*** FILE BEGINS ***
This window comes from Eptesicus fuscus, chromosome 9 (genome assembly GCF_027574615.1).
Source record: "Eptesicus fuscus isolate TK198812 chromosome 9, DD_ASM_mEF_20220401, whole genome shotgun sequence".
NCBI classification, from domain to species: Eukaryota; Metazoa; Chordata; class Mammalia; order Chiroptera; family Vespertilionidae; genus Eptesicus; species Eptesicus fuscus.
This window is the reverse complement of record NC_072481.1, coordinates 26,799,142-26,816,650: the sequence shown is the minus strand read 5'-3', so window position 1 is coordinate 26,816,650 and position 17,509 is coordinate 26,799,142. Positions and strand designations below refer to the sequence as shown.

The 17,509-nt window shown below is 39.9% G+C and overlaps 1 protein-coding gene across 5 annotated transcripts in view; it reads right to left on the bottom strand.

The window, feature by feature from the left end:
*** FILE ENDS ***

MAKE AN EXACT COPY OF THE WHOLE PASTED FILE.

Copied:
This window comes from Eptesicus fuscus, chromosome 9 (genome assembly GCF_027574615.1).
Source record: "Eptesicus fuscus isolate TK198812 chromosome 9, DD_ASM_mEF_20220401, whole genome shotgun sequence".
NCBI classification, from domain to species: Eukaryota; Metazoa; Chordata; class Mammalia; order Chiroptera; family Vespertilionidae; genus Eptesicus; species Eptesicus fuscus.
This window is the reverse complement of record NC_072481.1, coordinates 26,799,142-26,816,650: the sequence shown is the minus strand read 5'-3', so window position 1 is coordinate 26,816,650 and position 17,509 is coordinate 26,799,142. Positions and strand designations below refer to the sequence as shown.

The 17,509-nt window shown below is 39.9% G+C and overlaps 1 protein-coding gene across 5 annotated transcripts in view; it reads right to left on the bottom strand.

The window, feature by feature from the left end: